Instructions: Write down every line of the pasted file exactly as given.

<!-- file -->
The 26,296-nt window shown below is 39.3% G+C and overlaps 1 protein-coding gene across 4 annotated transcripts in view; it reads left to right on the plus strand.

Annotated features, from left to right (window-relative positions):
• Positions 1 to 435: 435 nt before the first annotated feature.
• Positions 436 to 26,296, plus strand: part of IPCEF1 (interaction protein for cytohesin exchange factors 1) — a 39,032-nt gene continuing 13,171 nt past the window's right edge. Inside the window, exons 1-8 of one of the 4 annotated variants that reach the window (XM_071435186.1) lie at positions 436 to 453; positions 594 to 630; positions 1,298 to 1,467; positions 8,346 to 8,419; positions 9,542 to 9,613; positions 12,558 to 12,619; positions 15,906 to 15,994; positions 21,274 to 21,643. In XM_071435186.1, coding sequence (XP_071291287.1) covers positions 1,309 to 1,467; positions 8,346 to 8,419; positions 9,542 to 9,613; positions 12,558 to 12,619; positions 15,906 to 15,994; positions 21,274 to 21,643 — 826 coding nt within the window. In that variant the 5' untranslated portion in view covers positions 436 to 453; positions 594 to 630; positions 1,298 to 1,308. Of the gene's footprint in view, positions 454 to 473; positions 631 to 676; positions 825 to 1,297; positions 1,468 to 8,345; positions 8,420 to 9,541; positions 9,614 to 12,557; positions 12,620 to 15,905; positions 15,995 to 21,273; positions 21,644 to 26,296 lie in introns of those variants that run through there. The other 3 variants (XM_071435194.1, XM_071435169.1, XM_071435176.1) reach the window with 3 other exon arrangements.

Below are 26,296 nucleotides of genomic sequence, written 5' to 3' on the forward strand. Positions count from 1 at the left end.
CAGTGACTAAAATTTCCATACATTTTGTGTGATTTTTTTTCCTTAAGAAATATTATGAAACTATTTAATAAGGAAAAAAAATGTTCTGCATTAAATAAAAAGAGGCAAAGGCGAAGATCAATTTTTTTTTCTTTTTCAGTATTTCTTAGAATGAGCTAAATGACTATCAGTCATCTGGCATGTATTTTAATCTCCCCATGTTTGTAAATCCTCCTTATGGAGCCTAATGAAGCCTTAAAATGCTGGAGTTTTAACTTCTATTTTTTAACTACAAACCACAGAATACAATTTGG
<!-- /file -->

The 26,296-nt window shown below is 39.3% G+C and overlaps 1 protein-coding gene across 4 annotated transcripts in view; it reads left to right on the plus strand.

Annotated features, from left to right (window-relative positions):
• Positions 1 to 435: 435 nt before the first annotated feature.
• Positions 436 to 26,296, plus strand: part of IPCEF1 (interaction protein for cytohesin exchange factors 1) — a 39,032-nt gene continuing 13,171 nt past the window's right edge. Inside the window, exons 1-8 of one of the 4 annotated variants that reach the window (XM_071435186.1) lie at positions 436 to 453; positions 594 to 630; positions 1,298 to 1,467; positions 8,346 to 8,419; positions 9,542 to 9,613; positions 12,558 to 12,619; positions 15,906 to 15,994; positions 21,274 to 21,643. In XM_071435186.1, coding sequence (XP_071291287.1) covers positions 1,309 to 1,467; positions 8,346 to 8,419; positions 9,542 to 9,613; positions 12,558 to 12,619; positions 15,906 to 15,994; positions 21,274 to 21,643 — 826 coding nt within the window. In that variant the 5' untranslated portion in view covers positions 436 to 453; positions 594 to 630; positions 1,298 to 1,308. Of the gene's footprint in view, positions 454 to 473; positions 631 to 676; positions 825 to 1,297; positions 1,468 to 8,345; positions 8,420 to 9,541; positions 9,614 to 12,557; positions 12,620 to 15,905; positions 15,995 to 21,273; positions 21,644 to 26,296 lie in introns of those variants that run through there. The other 3 variants (XM_071435194.1, XM_071435169.1, XM_071435176.1) reach the window with 3 other exon arrangements.

Below are 26,296 nucleotides of genomic sequence, written 5' to 3' on the forward strand. Positions count from 1 at the left end.
CAGTGACTAAAATTTCCATACATTTTGTGTGATTTTTTTTCCTTAAGAAATATTATGAAACTATTTAATAAGGAAAAAAAATGTTCTGCATTAAATAAAAAGAGGCAAAGGCGAAGATCAATTTTTTTTTCTTTTTCAGTATTTCTTAGAATGAGCTAAATGACTATCAGTCATCTGGCATGTATTTTAATCTCCCCATGTTTGTAAATCCTCCTTATGGAGCCTAATGAAGCCTTAAAATGCTGGAGTTTTAACTTCTATTTTTTAACTACAAACCACAGAATACAATTTGG